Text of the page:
Theatre Preview: Plotting Hitler’s death spiritually

By Rachel Betts-Wilmott

People go to theatre for various reasons, whether it’s to inject culture into their lives or for the security you’re overcome with in a dark theatre. But it seems rare for those to go beyond the secular and enter a theatre for the spiritual. Fire Exit Theatre is a theatre company wanting audiences to leave their performance with a bit of hope. And this year Fire Exit Theatre does just that, celebrating their third season with Hitler. Or at least his image adorns the poster for their production of Douglas Anderson’s The Beams are Creaking.

Based on the true story of Dietrich Bonhoeffer, The Beams are Creaking follows the pastor/poet/musician/all around good guy conspiring to kill Hitler. It presents the play with its interesting dilemma. “I love the story of a moral dilemma,” says artistic director and founding member of Fire Exit Val Lieske. “Do you sacrifice one conviction and hopefully save millions from dying or do you hold fast that killing is wrong? This is definitely the kind of stories we love to tell, where it makes you think about how do you integrate you faith into real life when the really hard issues come along. How does that play out?”

In the case of Bonhoeffer, the need to save many wins out and he plots to kill Hitler. What follows is his imprisonment and doubts as to whether he’s made a difference or done the right thing. Faith? Beliefs? Religion? What if all that gives audiences the icks? Well that’s still not enough to discourage Fire Exit.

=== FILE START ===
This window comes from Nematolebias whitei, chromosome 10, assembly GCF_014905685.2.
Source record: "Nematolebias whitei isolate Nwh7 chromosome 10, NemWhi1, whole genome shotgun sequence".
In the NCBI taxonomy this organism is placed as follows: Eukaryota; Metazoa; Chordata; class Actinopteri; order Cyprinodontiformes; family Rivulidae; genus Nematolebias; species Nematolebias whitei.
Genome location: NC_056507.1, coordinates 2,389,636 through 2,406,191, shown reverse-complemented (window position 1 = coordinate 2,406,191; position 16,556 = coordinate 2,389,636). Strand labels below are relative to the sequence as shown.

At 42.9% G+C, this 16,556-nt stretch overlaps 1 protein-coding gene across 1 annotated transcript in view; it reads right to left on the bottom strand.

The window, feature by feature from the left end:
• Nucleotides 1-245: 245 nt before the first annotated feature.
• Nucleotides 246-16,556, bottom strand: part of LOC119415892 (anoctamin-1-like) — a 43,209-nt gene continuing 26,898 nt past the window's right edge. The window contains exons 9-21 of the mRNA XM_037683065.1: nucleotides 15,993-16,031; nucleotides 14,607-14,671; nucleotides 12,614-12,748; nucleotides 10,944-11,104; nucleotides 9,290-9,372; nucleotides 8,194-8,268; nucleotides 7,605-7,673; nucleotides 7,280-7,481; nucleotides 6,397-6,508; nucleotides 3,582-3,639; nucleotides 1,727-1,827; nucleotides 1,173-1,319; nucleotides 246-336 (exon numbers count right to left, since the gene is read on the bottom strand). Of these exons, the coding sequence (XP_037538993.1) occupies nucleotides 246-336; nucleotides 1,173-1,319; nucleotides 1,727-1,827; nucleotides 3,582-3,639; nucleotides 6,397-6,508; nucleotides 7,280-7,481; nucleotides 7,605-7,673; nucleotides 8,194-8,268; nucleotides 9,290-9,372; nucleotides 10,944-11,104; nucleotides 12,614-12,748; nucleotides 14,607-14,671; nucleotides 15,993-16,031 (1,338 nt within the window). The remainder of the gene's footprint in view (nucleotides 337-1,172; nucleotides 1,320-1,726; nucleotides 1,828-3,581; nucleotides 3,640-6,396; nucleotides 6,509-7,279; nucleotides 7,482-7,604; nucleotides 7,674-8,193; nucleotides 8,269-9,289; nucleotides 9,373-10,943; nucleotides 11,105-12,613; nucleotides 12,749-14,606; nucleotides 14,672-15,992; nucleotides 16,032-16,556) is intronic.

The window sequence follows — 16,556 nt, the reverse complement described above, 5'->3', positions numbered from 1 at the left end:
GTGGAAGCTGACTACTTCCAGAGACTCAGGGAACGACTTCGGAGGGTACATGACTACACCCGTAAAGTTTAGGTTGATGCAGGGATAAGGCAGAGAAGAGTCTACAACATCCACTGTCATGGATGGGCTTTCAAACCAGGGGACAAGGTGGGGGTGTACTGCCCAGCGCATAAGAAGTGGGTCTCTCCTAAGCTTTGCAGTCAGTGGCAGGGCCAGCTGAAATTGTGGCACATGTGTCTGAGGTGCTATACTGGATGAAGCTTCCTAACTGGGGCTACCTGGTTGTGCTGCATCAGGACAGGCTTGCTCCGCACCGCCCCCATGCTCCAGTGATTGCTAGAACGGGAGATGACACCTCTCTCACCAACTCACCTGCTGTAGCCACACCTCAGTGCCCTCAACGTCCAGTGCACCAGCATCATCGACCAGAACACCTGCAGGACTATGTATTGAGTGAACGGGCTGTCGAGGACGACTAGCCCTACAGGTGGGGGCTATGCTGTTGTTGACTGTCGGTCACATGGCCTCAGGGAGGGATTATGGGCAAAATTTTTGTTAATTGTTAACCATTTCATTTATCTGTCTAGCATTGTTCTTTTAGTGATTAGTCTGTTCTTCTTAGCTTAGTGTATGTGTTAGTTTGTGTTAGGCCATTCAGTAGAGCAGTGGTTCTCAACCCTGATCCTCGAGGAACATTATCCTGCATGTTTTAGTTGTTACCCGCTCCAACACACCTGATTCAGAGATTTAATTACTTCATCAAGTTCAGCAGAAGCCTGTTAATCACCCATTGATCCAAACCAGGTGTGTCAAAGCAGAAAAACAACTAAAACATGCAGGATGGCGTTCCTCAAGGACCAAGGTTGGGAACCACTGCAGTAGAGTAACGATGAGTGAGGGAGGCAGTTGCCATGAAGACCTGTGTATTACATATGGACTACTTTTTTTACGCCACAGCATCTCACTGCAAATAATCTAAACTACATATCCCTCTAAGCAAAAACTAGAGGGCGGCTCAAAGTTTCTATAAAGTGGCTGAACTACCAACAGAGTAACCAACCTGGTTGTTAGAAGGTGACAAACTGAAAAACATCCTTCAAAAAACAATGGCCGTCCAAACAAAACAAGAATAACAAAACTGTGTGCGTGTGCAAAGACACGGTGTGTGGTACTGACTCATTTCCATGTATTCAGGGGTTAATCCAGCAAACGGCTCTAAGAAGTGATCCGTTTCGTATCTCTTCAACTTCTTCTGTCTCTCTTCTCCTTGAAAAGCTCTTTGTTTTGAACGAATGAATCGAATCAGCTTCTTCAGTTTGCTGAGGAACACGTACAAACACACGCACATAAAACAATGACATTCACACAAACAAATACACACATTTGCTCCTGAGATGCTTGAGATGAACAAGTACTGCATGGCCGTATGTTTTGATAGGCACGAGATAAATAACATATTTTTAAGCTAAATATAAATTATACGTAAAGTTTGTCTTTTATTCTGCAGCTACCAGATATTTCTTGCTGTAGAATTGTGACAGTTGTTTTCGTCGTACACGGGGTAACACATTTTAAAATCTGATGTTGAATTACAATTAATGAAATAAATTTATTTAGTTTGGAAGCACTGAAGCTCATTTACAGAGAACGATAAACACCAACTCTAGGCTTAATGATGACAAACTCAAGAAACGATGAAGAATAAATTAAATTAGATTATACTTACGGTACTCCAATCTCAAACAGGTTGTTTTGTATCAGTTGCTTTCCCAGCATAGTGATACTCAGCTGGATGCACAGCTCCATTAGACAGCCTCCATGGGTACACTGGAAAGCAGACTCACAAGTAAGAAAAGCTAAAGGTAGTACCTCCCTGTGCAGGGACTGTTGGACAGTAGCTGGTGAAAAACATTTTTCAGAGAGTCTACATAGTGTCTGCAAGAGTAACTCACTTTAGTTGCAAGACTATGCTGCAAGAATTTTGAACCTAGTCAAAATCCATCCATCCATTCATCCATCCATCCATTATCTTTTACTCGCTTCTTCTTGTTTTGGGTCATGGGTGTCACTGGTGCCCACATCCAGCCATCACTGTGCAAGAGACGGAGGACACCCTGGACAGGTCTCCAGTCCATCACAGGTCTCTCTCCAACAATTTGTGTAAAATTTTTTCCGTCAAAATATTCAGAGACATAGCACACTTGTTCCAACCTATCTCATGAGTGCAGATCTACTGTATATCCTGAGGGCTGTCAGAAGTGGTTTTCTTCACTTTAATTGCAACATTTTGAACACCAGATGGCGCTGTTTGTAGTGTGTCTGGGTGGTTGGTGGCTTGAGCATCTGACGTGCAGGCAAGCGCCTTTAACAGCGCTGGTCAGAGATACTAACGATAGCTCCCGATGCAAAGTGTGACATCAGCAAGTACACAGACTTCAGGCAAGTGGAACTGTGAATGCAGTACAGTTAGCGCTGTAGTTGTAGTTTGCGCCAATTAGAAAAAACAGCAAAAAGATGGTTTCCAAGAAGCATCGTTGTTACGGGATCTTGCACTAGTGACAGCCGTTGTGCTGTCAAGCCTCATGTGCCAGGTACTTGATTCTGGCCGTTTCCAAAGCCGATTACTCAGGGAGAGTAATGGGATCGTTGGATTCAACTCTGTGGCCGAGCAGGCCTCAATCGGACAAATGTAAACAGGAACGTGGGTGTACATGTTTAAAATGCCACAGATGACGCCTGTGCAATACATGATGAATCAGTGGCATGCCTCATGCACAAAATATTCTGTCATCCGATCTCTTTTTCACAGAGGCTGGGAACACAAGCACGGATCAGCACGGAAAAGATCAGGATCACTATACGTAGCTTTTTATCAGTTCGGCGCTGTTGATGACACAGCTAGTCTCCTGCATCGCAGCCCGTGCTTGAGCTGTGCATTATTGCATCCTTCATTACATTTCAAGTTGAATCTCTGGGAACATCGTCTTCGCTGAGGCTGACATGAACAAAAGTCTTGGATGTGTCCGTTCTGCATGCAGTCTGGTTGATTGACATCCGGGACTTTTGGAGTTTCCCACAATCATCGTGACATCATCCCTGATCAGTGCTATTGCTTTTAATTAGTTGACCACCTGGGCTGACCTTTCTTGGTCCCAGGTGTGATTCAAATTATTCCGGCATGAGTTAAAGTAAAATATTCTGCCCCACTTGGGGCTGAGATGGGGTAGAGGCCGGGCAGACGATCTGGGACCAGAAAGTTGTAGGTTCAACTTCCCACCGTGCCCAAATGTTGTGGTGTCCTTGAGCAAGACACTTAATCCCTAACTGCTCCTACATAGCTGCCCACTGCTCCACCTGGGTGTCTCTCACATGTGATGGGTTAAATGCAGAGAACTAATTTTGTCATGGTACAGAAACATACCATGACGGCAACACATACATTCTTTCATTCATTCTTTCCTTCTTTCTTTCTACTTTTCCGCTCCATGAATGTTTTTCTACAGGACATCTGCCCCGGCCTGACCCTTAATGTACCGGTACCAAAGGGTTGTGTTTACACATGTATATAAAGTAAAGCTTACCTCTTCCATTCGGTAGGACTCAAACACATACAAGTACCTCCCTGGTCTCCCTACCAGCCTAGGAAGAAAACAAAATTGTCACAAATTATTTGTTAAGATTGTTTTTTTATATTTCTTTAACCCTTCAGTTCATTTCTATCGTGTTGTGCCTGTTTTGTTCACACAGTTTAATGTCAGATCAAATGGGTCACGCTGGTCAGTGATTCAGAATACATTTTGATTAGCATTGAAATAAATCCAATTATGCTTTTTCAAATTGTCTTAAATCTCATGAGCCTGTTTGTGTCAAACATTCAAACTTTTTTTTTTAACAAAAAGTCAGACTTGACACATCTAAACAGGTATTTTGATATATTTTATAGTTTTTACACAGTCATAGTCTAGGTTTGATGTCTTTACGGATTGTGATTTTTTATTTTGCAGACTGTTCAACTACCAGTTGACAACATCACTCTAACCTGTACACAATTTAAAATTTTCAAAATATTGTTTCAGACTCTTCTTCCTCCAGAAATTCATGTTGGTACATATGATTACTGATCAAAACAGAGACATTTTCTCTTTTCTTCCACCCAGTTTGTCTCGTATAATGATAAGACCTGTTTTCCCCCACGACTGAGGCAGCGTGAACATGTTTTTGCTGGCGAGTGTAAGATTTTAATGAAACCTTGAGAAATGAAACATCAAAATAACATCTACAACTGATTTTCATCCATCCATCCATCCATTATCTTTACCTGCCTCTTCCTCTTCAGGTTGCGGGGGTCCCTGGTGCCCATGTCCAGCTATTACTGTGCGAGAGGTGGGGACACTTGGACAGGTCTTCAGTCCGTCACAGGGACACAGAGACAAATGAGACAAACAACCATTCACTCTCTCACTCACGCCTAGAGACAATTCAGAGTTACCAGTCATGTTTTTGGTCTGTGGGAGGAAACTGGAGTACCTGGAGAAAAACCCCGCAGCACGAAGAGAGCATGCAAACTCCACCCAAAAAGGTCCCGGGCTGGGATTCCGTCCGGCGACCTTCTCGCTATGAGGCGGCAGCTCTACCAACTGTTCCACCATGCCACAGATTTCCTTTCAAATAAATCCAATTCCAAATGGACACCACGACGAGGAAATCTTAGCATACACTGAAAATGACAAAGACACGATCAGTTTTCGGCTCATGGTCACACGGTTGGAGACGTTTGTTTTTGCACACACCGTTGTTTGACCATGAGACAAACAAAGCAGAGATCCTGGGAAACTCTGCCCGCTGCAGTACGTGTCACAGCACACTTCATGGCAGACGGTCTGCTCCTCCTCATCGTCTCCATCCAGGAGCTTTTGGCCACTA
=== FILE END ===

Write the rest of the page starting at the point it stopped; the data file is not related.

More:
“I’m not different than any other artistic director, I want to tell good stories,” says Lieske. “Our tagline is ‘hope, challenge, change.’ A little bit of hope, we want to challenge your thinking and we want you to leave here changed. That you laughed a little bit more, that you’re a little bit more pissed off. Whatever. I want you to leave saying ‘wow that didn’t really sit right.’”

The Beams are Creaking is a co-production with the Prairie Bible College and most of the cast is a part of the drama program there. It seems everybody was enraptured by it, and director Blaine McDonald is no different. “I heard about this play five years ago and I read it. It’s been one of my favourite plays ever since,” says McDonald. “But it’s a huge cast, there are 33 characters in all. [It seemed] a mammoth task.”

So remember, if you see posters around with a photo of Hitler on it, chances are it’s not advertising the neo-nazi club starting up on campus. Nor is it suggesting this year’s Christmas pageant at the local church will feature an elf, a reindeer and an out of sorts prospector befriending a giant Hitler who then would get to put the star on the giant Christmas tree at Santa’s Workshop.

The Beams are Creaking plays at the Engineered Air Theatre from Nov. 24–27. Tickets are only $10 for students.

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